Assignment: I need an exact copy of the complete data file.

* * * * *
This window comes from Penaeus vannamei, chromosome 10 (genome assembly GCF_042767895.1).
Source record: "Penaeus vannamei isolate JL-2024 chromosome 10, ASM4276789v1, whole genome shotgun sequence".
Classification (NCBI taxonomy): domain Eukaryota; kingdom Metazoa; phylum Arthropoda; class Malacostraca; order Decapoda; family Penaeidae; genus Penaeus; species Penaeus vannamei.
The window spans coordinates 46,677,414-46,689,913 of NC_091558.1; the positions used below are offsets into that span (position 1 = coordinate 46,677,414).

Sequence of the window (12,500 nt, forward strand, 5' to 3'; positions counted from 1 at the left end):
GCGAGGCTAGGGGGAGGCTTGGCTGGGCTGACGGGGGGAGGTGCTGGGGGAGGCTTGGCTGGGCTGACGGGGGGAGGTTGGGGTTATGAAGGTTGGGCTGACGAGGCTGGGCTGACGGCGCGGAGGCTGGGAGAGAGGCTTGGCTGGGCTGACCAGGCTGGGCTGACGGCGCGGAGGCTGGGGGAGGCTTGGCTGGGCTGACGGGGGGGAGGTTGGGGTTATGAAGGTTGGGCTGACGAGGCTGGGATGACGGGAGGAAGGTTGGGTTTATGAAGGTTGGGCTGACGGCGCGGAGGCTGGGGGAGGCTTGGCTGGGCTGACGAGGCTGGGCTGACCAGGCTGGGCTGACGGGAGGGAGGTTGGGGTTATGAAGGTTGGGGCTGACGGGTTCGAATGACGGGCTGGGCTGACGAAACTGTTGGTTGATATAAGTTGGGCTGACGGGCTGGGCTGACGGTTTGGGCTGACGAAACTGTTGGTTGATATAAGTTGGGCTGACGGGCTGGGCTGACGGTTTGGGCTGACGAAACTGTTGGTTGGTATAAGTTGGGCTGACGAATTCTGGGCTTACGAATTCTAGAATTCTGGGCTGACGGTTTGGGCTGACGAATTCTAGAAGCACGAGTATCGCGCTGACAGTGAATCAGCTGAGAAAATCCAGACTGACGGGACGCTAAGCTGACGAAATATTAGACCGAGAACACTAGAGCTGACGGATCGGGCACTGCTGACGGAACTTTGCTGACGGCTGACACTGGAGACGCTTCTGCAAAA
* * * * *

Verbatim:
This window comes from Penaeus vannamei, chromosome 10 (genome assembly GCF_042767895.1).
Source record: "Penaeus vannamei isolate JL-2024 chromosome 10, ASM4276789v1, whole genome shotgun sequence".
Classification (NCBI taxonomy): domain Eukaryota; kingdom Metazoa; phylum Arthropoda; class Malacostraca; order Decapoda; family Penaeidae; genus Penaeus; species Penaeus vannamei.
The window spans coordinates 46,677,414-46,689,913 of NC_091558.1; the positions used below are offsets into that span (position 1 = coordinate 46,677,414).

Sequence of the window (12,500 nt, forward strand, 5' to 3'; positions counted from 1 at the left end):
GCGAGGCTAGGGGGAGGCTTGGCTGGGCTGACGGGGGGAGGTGCTGGGGGAGGCTTGGCTGGGCTGACGGGGGGAGGTTGGGGTTATGAAGGTTGGGCTGACGAGGCTGGGCTGACGGCGCGGAGGCTGGGAGAGAGGCTTGGCTGGGCTGACCAGGCTGGGCTGACGGCGCGGAGGCTGGGGGAGGCTTGGCTGGGCTGACGGGGGGGAGGTTGGGGTTATGAAGGTTGGGCTGACGAGGCTGGGATGACGGGAGGAAGGTTGGGTTTATGAAGGTTGGGCTGACGGCGCGGAGGCTGGGGGAGGCTTGGCTGGGCTGACGAGGCTGGGCTGACCAGGCTGGGCTGACGGGAGGGAGGTTGGGGTTATGAAGGTTGGGGCTGACGGGTTCGAATGACGGGCTGGGCTGACGAAACTGTTGGTTGATATAAGTTGGGCTGACGGGCTGGGCTGACGGTTTGGGCTGACGAAACTGTTGGTTGATATAAGTTGGGCTGACGGGCTGGGCTGACGGTTTGGGCTGACGAAACTGTTGGTTGGTATAAGTTGGGCTGACGAATTCTGGGCTTACGAATTCTAGAATTCTGGGCTGACGGTTTGGGCTGACGAATTCTAGAAGCACGAGTATCGCGCTGACAGTGAATCAGCTGAGAAAATCCAGACTGACGGGACGCTAAGCTGACGAAATATTAGACCGAGAACACTAGAGCTGACGGATCGGGCACTGCTGACGGAACTTTGCTGACGGCTGACACTGGAGACGCTTCTGCAAAA